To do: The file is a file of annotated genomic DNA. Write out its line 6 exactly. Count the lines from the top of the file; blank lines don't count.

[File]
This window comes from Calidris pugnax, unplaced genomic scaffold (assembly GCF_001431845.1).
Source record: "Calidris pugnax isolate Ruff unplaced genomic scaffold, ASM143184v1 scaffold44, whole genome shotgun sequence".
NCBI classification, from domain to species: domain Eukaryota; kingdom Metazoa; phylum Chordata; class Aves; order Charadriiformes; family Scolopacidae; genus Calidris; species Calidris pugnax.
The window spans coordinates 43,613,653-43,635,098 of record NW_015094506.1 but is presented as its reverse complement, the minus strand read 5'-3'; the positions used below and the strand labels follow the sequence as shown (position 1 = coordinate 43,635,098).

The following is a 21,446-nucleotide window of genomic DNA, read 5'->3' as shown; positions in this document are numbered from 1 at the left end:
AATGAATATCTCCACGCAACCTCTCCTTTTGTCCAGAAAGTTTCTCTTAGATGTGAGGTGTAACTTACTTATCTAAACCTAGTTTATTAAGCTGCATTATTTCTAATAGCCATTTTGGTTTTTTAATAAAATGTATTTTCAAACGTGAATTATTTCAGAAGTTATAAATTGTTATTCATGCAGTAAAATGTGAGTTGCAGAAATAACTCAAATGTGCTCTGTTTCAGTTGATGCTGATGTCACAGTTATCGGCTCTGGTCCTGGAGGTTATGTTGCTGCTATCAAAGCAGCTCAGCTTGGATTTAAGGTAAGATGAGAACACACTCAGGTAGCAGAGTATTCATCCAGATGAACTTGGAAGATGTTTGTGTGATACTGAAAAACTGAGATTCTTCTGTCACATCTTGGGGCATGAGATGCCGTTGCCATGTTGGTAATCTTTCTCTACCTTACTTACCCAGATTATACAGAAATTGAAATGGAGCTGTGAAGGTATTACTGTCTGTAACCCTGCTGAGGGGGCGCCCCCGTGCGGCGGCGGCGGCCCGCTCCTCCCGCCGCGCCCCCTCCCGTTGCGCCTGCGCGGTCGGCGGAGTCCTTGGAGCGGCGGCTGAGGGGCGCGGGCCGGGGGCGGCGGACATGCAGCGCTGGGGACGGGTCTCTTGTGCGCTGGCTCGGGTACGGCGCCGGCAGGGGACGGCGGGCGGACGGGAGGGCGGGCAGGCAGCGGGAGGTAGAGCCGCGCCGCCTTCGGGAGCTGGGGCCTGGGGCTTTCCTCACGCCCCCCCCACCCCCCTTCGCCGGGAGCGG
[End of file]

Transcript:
AATGAATATCTCCACGCAACCTCTCCTTTTGTCCAGAAAGTTTCTCTTAGATGTGAGGTGTAACTTACTTATCTAAACCTAGTTTATTAAGCTGCATTATTTCTAATAGCCATTTTGGTTTTTTAATAAAATGTATTTTCAAACGTGAATTATTTCAGAAGTTATAAATTGTTATTCATGCAGTAAAATGTGAGTTGCAGAAATAACTCAAATGTGCTCTGTTTCAGTTGATGCTGATGTCACAGTTATCGGCTCTGGTCCTGGAGGTTATGTTGCTGCTATCAAAGCAGCTCAGCTTGGATTTAAGGTAAGATGAGAACACACTCAGGTAGCAGAGTATTCATCCAGATGAACTTGGAAGATGTTTGTGTGATACTGAAAAACTGAGATTCTTCTGTCACATCTTGGGGCATGAGATGCCGTTGCCATGTTGGTAATCTTTCTCTACCTTACTTACCCAGATTATACAGAAATTGAAATGGAGCTGTGAAGGTATTACTGTCTGTAACCCTGCTGAGGGGGCGCCCCCGTGCGGCGGCGGCGGCCCGCTCCTCCCGCCGCGCCCCCTCCCGTTGCGCCTGCGCGGTCGGCGGAGTCCTTGGAGCGGCGGCTGAGGGGCGCGGGCCGGGGGCGGCGGACATGCAGCGCTGGGGACGGGTCTCTTGTGCGCTGGCTCGGGTACGGCGCCGGCAGGGGACGGCGGGCGGACGGGAGGGCGGGCAGGCAGCGGGAGGTAGAGCCGCGCCGCCTTCGGGAGCTGGGGCCTGGGGCTTTCCTCACGCCCCCCCCACCCCCCTTCGCCGGGAGCGG